Jan 26, 2015 12:19 PM EST
Oatmeal for Breakfast May Result in Greater Fullness, Lower Calorie Intake at Lunch
New research suggests that your breakfast cereal choice may affect how full you feel and how much you eat for lunch, especially if you're overweight.
Researchers from the New York Obesity Nutrition Research Center at Mount Sinai St. Luke's Hospital found that having oatmeal (Quaker Oats Quick 1-minuteTM) for breakfast resulted in greater fullness, lower hunger ratings and fewer calories eaten at the next meal compared to a calorie-matched breakfast of a ready-to-eat cereal (RTEC) -- sugared corn flakes.
"Our results show that despite eating the same number of calories at breakfast, satiety values were significantly greater after consuming oatmeal compared to sugared corn flakes," said Allan Geliebter, lead researcher of the study.
For the study, Geliebter and his colleagues randomly assigned 36 subjects (18 normal weight and 18 overweight) to each receive three different breakfasts. The breakfasts consisted of 350 calories of similar amounts of carbohydrates, fat and liquid from either quick-cook oatmeal or sugared corn flakes. A third control breakfast was only 1.5 cups of water.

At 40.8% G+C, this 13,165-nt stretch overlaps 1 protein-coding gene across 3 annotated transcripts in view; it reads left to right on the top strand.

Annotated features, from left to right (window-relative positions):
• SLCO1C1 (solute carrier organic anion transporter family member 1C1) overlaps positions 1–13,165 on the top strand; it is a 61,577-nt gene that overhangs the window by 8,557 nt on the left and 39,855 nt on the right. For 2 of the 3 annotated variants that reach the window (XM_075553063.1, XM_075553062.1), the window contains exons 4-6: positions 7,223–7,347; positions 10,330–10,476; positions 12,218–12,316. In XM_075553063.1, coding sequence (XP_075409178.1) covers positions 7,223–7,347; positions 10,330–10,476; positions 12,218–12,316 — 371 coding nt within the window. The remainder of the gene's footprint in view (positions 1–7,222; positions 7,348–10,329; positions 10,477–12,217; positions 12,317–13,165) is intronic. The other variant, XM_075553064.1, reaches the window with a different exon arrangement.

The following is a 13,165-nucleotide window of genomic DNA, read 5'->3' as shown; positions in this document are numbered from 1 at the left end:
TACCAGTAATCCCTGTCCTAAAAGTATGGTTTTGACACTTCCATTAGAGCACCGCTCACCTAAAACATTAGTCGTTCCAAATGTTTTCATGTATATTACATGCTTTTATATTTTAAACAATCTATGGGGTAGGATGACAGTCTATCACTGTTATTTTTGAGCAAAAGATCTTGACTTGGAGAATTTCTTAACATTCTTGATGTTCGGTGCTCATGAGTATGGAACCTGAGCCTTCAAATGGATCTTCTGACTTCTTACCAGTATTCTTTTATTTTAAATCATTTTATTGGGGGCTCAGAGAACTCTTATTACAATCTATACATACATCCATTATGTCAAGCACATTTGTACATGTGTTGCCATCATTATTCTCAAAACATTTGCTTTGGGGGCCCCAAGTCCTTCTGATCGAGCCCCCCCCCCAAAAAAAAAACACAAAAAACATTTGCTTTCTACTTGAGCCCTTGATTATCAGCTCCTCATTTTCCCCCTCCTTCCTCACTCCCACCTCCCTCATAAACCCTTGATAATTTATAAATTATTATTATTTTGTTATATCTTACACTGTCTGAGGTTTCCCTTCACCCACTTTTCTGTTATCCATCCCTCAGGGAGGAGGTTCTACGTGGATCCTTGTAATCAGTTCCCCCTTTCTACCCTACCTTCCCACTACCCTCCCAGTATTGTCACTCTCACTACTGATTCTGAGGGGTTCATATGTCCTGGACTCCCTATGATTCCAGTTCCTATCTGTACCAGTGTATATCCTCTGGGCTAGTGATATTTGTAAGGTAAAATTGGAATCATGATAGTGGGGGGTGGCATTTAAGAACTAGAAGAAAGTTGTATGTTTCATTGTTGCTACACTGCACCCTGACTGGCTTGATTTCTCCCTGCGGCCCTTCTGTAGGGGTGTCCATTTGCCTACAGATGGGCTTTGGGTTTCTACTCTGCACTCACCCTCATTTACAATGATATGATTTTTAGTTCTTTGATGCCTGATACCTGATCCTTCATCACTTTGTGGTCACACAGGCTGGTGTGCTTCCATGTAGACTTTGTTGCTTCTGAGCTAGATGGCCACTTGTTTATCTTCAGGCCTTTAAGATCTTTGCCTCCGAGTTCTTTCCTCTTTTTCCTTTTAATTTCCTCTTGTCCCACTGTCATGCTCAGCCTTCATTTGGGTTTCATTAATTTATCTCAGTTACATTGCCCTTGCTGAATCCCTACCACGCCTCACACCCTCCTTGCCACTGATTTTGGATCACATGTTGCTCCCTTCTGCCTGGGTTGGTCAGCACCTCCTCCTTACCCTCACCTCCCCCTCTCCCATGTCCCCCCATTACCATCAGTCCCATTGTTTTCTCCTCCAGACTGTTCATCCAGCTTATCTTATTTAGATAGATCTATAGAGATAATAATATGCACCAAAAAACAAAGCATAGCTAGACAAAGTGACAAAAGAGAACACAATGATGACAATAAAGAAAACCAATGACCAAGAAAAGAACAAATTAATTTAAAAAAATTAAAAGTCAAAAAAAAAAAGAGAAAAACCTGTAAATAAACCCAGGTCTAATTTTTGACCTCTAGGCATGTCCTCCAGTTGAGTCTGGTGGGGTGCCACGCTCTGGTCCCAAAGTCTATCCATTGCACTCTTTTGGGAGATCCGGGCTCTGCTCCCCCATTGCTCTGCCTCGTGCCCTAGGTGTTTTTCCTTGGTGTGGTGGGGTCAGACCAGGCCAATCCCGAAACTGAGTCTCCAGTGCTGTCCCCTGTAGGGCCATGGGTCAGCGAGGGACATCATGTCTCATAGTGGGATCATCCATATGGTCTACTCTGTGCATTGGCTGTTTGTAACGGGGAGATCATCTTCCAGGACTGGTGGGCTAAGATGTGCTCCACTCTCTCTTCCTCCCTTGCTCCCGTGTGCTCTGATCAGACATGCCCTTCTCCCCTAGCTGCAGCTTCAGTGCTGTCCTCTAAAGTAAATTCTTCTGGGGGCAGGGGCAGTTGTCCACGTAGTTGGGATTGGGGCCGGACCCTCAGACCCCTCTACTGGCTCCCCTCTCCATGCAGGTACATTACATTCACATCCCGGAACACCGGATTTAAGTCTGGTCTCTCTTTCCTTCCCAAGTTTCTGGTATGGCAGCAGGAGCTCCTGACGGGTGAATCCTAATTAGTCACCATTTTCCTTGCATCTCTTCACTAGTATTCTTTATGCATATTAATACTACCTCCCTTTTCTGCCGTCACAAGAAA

To evaluate appetite, ratings of hunger and fullness were obtained at frequent intervals before and after the breakfast until a lunch test meal 3 hours later. Researchers measured the calorie intake of the lunch meal consumed to compare the effects of the corn flakes, oatmeal or water breakfasts. Blood samples were collected just after each of the appetite ratings to assess levels of glucose, insulin, acetaminophen (a marker for how quickly the breakfast emptied from the stomach into the intestine) and various hormones related to appetite, in response to each breakfast.
The results showed statistically significant higher ratings of fullness, lower ratings of hunger, and 31 percent fewer calories consumed at lunch after consuming oatmeal compared to sugared corn flakes or water. The overall satiety effect was greater among overweight subjects, who consumed 50 percent fewer calories at lunch after eating oatmeal.
"Interestingly, the results were more pronounced for the participants who were overweight, suggesting that overweight individuals may be more responsive to the satiety effects of the dietary fiber in oatmeal," Geliebter said.
Based on their findings, researchers suggests that the greater satiety effect of oatmeal cereal compared to sugared corn flakes or water might be due to a slower gastric emptying (oatmeal took longer to leave the stomach). Given that the results were more pronounced in overweight subjects, researchers suggested that a longer-term weight control study testing daily oatmeal for breakfast is warranted.
The findings are detailed in the journal Annals of Nutrition and Metabolism.
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